Note 2. The aperture (Depth of Field)

In number 1 we talked about aperture but only in relation with the shutter to obtain a 'correct' exposure.
In 2 we are going to go into aspects of the 'Hole', the 'F' Stops; the APERTURE in the lens and how it relates to an image, that you might visualise.
It really hinges on this: the smaller the hole the bigger the number (F stop), the bigger the hole the smaller the number (F stop).
Big hole, small hole and in between will give you 'depth of field'. How much DOF you want will depend on how you visualise the finished image.
I will explain it this way:
Do you want all the scene to be sharp? Then use a small hole, say F22
Do you want a certain section of the scene to stand out, sometimes called 'differential focus'? Then use a big hole, say F2.8, on your subject you are 'highlighting'.
Try it now/later on your camera lens combination.

The human eye sees everything in front of it, then’ your brain differentiates as what is important to you. You still see the whole scene but 'focus' on the visual bit.
A lens cannot do two things at once. How you set will be what you get.
Now don't let's get bogged down with the detail (although it is important that you understand the principle).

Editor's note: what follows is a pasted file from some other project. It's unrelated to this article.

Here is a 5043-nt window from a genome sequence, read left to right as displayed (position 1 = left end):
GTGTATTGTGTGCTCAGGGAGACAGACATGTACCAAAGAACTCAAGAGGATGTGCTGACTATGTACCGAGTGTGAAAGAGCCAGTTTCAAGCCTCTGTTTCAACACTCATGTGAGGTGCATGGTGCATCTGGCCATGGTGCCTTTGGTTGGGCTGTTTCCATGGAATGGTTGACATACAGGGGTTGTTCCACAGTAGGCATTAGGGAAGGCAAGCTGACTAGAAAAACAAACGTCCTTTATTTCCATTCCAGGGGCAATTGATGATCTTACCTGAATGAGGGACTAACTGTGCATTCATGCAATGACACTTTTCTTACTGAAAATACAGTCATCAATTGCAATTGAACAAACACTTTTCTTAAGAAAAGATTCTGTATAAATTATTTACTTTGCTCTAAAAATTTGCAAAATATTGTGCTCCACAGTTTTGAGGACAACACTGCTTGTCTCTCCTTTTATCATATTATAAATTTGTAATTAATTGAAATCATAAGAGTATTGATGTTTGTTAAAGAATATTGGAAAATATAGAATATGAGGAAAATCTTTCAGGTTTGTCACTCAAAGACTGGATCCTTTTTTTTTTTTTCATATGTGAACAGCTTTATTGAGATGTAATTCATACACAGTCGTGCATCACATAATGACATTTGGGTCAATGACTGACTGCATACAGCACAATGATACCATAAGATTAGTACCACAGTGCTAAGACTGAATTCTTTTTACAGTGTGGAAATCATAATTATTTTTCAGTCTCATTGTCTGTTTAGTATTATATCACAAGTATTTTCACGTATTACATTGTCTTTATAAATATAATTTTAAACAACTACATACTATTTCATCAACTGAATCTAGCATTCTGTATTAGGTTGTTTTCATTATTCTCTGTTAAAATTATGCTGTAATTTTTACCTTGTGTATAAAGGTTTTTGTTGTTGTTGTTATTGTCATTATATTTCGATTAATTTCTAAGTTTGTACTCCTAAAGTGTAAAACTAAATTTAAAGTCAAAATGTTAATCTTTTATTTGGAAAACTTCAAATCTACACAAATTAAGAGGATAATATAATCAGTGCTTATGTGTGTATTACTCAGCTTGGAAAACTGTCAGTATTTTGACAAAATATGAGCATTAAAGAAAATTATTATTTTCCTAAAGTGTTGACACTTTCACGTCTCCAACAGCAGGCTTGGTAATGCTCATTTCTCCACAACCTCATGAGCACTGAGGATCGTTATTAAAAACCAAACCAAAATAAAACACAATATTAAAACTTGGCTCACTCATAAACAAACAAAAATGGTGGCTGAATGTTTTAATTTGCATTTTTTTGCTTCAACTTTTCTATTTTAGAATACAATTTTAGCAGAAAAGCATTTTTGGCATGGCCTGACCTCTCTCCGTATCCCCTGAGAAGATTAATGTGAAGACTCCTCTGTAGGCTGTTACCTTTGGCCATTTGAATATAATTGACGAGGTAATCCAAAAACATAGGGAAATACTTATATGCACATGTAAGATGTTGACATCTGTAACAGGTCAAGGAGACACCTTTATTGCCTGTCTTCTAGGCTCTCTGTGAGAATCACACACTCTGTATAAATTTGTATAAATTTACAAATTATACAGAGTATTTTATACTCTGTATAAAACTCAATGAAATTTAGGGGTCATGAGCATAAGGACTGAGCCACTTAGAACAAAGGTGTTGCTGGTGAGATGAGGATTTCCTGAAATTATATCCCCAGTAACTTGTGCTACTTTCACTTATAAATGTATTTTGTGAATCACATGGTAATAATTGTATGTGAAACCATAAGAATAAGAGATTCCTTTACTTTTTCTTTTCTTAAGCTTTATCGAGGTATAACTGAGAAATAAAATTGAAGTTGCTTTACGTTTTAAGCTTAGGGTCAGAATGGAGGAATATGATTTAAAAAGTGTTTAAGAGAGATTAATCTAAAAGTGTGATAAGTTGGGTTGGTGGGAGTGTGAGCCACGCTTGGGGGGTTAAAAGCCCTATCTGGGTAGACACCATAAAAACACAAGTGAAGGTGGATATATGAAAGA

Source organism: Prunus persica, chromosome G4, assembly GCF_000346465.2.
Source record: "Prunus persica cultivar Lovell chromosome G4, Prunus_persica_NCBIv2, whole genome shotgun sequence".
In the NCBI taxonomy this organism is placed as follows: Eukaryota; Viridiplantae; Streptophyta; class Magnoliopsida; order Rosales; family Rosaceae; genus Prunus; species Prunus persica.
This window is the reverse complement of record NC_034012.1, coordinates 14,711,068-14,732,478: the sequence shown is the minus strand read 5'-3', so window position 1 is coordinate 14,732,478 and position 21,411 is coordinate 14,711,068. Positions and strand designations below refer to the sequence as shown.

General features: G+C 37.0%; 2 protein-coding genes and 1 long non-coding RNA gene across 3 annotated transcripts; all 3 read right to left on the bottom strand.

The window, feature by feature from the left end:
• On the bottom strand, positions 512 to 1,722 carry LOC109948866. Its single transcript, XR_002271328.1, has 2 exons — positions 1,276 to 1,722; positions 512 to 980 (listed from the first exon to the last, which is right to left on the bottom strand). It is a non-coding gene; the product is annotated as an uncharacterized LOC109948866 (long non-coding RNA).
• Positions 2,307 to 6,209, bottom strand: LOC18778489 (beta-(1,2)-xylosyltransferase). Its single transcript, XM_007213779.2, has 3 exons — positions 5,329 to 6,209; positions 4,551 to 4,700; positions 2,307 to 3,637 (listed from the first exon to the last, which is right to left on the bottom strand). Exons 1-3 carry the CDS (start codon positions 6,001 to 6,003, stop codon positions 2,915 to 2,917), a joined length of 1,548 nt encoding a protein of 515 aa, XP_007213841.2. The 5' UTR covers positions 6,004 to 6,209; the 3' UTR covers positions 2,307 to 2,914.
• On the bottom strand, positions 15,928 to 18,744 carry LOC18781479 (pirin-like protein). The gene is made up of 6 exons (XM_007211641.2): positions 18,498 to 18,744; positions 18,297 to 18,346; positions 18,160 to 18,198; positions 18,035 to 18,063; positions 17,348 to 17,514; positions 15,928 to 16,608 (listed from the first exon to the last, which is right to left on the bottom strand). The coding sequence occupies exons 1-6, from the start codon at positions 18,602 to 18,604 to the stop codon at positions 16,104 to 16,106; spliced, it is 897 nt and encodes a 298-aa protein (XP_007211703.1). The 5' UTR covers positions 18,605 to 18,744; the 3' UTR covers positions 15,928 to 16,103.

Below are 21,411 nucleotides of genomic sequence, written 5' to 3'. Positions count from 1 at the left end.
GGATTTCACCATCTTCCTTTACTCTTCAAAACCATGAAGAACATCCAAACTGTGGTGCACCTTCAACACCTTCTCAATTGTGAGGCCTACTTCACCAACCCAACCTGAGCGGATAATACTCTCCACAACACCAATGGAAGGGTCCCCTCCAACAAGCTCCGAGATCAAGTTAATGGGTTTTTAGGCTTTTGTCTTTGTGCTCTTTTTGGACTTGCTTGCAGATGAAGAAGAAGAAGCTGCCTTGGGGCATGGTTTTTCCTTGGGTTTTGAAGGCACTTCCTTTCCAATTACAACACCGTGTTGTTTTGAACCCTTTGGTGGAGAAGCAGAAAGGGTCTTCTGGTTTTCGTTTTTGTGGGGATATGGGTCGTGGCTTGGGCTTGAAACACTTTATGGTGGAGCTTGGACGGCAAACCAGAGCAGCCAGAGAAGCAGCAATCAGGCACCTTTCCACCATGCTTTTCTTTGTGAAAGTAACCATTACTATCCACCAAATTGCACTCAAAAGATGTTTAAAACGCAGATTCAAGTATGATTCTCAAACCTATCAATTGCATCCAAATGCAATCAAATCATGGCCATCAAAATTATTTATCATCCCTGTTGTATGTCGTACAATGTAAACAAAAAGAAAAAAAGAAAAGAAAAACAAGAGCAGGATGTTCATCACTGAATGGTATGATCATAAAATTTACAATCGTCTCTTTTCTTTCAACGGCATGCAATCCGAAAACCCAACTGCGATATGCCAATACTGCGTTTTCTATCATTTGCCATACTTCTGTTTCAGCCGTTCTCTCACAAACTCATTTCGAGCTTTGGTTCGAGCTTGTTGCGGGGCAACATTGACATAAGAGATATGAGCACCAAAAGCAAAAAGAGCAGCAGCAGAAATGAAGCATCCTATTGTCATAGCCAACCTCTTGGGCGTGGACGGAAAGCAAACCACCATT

Let us say you are taking a portrait; you generally want the viewer to focus on that person particularly if there is a lot of things in the background, which can DISTRACT from fully seeing what it is you want to convey. Therefore you might want the background out of focus reforming into coloured shapes.
This is where you would look at a big hole.
If you are taking an image of a football match to include the pitch; you would use a small hole to cover the whole scene so that from your minimum focus distance (of your lens) to the end of the image so that all is in focus.

Just to say at this juncture. Whatever size hole, aperture, you use you need to take into account your cameras shutter speed. Aperture and Shutter speed go hand in hand with the light you are shooting by.

To end, that, lens come in varying sizes and minimum apertures.
From Wide Angle lenses to Telephoto lenses, each lens type has a place and a 'job' to do.
Wide Angle and telephoto lenses come in two distinct constructions.
Prime (fixed size I.e. 400mm, that's it).
Zoom (size then multiple choice of length within the construction I.e. 150mm to 600mm).
Lenses come with varying minimum/maximum aperture, I.e. F8/F4.5

Buy the most expensive you can afford. Try to buy 'big' aperture I.e. F2.8 or even F2 these are BIG front end lenses as they need to gather more light than say a F4.5 and very expensive, and heavy (another consideration). If too heavy then you are going to need a tripod and possibly a shutter release to get blur free images.
To help: Ask yourself what do you want to photograph mostly?
Then buy the best one for your pocket and fits your subject profile.
If you occasionally shoot other subject/s then you can always hire then buy if it suites you.